The traditional motto of the United States encompasses the hope that different peoples can unite as one nation. Every 10 years, mandated by the Constitution, the U.S. Census Bureau conducts a tally to keep track of the populace. It parcels the country into some 11 million units, many as small as a city block, and endeavors to record the ethnic or racial character of the people within. Farms and food production is important to the Americans.
In 2012, 3.2 million farmers operated 2.1 million farms. Like the previous agriculture census, the 2012 Census of Agriculture collected data on up to three operators per farm. Whether counting only principal operators (the person primarily responsible for the day-to-day operation of the farm) or also second and third operators, the number of U.S. farmers declined between 2007 and 2012 going down 4.3 percent in the case of principal operators.
Changes in the number of operations by size provides a great example of the differences that exist across the United States. Instead of looking at total U.S. statistics, I decided to map changes in the number of operations by county. Specifically, I calculated and mapped the percent change in operation numbers by three categories—smaller farms (less than $50,000 in farm sales), medium-size farms ($50,000–$500,000 in farm sales), and large farms (over $500,000 in farm sales).
The first figure (small farms) shows that across the majority of the country, there were relatively moderate (0–25%) reductions in the number of small farms. However, growth in the number of small farms primarily occurred in the Ohio Valley and Appalachian Mountains, upper Midwest, and South and Southeast regions. The greatest growth in the number of small farms occurred in the Mountain West and Pacific Northwest regions.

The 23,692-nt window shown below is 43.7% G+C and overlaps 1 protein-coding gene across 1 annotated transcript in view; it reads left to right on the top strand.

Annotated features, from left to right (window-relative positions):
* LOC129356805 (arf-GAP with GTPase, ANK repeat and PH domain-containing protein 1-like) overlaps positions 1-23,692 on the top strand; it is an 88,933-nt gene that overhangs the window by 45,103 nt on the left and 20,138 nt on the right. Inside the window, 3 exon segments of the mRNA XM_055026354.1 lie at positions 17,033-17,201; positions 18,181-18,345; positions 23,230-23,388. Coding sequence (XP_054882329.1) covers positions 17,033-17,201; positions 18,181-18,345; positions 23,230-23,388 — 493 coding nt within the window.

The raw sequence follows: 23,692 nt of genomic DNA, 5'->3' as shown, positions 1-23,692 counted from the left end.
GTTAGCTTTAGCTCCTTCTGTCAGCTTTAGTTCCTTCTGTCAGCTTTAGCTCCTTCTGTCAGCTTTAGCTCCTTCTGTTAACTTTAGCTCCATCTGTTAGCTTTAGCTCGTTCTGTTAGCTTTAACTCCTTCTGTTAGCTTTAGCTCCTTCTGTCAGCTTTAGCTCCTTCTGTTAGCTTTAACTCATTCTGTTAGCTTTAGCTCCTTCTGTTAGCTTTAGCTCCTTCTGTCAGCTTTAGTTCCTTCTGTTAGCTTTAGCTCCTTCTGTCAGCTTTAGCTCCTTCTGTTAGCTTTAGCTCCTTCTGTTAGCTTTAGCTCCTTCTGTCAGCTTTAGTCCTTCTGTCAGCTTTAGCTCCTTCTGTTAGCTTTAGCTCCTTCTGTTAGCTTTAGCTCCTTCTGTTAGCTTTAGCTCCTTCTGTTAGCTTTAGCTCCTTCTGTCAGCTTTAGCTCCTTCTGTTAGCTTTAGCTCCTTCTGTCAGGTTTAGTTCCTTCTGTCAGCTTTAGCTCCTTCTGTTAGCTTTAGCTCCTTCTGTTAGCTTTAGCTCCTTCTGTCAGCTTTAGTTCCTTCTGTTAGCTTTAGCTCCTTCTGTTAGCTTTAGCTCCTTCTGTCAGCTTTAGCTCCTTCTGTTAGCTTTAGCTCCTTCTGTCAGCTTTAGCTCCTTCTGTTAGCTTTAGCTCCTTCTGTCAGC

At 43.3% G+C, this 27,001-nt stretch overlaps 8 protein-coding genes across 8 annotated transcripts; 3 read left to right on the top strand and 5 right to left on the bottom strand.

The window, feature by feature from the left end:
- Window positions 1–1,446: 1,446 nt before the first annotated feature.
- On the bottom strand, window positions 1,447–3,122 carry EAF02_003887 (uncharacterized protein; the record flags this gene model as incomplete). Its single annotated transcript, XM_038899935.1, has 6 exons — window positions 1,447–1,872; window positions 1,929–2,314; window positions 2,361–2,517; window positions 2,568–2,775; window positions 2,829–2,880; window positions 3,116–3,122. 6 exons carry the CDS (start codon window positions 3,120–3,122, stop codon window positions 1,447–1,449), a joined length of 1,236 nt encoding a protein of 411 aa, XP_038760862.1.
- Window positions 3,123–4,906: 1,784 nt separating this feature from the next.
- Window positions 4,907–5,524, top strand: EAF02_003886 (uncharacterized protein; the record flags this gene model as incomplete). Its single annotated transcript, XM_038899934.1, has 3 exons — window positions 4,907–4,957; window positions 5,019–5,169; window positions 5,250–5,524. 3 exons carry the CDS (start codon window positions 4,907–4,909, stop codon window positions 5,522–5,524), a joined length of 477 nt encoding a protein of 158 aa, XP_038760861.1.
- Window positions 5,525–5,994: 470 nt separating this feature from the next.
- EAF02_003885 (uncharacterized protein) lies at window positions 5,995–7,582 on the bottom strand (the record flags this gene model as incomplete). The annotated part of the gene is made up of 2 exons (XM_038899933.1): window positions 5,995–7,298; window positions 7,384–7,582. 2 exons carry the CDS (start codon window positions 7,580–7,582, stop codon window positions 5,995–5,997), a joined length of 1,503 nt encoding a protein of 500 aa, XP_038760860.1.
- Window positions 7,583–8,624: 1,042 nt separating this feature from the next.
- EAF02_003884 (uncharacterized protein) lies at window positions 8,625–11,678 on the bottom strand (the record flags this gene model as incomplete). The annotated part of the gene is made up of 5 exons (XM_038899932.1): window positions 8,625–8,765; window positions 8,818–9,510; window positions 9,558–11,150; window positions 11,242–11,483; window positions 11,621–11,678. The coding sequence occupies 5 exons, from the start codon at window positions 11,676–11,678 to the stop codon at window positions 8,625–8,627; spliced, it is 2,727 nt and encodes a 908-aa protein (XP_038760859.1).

Medium-sized farms also experienced heterogeneous changes across the United States. Moreover, areas experienced more extremes; that is, either larger decreases in the number of medium-sized farms or larger increases of farms of that size. The data also show some suggestive evidence that in areas where medium-sized farms exited the industry, the land went into both larger and smaller operations, rather simply being bought up by larger farms.
In July 2017, 41.4 million people in the United States were black alone, which represents 12.7 percent of the total population. African Americans are the second largest minority population, following the Hispanic/Latino population. In 2017, most blacks lived in the South (58 percent of the black U.S. population), while 27 percent of the white population lived in the South. The ten states with the largest black population in 2017 were Texas, Georgia, Florida, New York, North Carolina, California, Illinois, Maryland, Virginia, Louisiana. Combined, these 10 states represent 58% of the total black population.
Daar is heelwat state in Noord-Amerika waar Duitsers is, maar die meerderheid etniese groep is. Daar is ook heelwat besighede deur die Duitsers geskep en naam gemaak in Amerika.
ON A snow-covered bluff overlooking the Sheboygan river stands the Waelderhaus, a faithful reproduction of an Austrian chalet. It was built by the Kohler family of Wisconsin in the 1920s as a tribute to the homeland of their father, John Michael Kohler, who had immigrated to America in 1854 at the age of ten.